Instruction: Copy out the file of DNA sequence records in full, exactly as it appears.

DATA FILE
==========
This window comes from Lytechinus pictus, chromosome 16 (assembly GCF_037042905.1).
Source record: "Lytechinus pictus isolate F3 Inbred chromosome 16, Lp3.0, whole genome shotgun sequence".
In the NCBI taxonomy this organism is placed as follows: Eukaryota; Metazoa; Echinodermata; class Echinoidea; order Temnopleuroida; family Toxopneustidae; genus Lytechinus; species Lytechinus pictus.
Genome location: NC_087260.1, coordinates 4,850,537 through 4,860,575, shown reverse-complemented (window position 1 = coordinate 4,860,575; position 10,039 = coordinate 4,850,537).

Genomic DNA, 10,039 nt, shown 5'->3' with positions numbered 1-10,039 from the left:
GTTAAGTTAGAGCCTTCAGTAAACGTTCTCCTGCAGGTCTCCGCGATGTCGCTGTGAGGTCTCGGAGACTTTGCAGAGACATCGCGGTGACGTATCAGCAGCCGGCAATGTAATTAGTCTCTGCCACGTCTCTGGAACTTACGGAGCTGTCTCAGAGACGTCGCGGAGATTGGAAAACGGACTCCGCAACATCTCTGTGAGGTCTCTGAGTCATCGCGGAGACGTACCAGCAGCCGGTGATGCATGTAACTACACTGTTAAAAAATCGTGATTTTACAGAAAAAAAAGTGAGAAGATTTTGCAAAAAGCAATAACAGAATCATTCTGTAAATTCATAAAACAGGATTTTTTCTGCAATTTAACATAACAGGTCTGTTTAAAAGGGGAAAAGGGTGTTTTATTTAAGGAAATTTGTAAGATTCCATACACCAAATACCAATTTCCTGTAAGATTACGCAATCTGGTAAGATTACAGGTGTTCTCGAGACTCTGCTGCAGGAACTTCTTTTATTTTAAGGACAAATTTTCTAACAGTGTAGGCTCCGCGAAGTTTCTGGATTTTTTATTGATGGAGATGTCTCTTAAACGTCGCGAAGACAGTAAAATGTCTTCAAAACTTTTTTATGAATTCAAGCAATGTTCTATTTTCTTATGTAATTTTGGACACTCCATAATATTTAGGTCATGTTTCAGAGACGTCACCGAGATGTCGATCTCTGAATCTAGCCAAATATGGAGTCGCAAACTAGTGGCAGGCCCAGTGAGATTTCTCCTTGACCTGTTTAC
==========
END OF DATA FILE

This window comes from Lytechinus pictus, chromosome 16 (assembly GCF_037042905.1).
Source record: "Lytechinus pictus isolate F3 Inbred chromosome 16, Lp3.0, whole genome shotgun sequence".
In the NCBI taxonomy this organism is placed as follows: Eukaryota; Metazoa; Echinodermata; class Echinoidea; order Temnopleuroida; family Toxopneustidae; genus Lytechinus; species Lytechinus pictus.
Genome location: NC_087260.1, coordinates 4,850,537 through 4,860,575, shown reverse-complemented (window position 1 = coordinate 4,860,575; position 10,039 = coordinate 4,850,537).

Genomic DNA, 10,039 nt, shown 5'->3' with positions numbered 1-10,039 from the left:
GTTAAGTTAGAGCCTTCAGTAAACGTTCTCCTGCAGGTCTCCGCGATGTCGCTGTGAGGTCTCGGAGACTTTGCAGAGACATCGCGGTGACGTATCAGCAGCCGGCAATGTAATTAGTCTCTGCCACGTCTCTGGAACTTACGGAGCTGTCTCAGAGACGTCGCGGAGATTGGAAAACGGACTCCGCAACATCTCTGTGAGGTCTCTGAGTCATCGCGGAGACGTACCAGCAGCCGGTGATGCATGTAACTACACTGTTAAAAAATCGTGATTTTACAGAAAAAAAAGTGAGAAGATTTTGCAAAAAGCAATAACAGAATCATTCTGTAAATTCATAAAACAGGATTTTTTCTGCAATTTAACATAACAGGTCTGTTTAAAAGGGGAAAAGGGTGTTTTATTTAAGGAAATTTGTAAGATTCCATACACCAAATACCAATTTCCTGTAAGATTACGCAATCTGGTAAGATTACAGGTGTTCTCGAGACTCTGCTGCAGGAACTTCTTTTATTTTAAGGACAAATTTTCTAACAGTGTAGGCTCCGCGAAGTTTCTGGATTTTTTATTGATGGAGATGTCTCTTAAACGTCGCGAAGACAGTAAAATGTCTTCAAAACTTTTTTATGAATTCAAGCAATGTTCTATTTTCTTATGTAATTTTGGACACTCCATAATATTTAGGTCATGTTTCAGAGACGTCACCGAGATGTCGATCTCTGAATCTAGCCAAATATGGAGTCGCAAACTAGTGGCAGGCCCAGTGAGATTTCTCCTTGACCTGTTTAC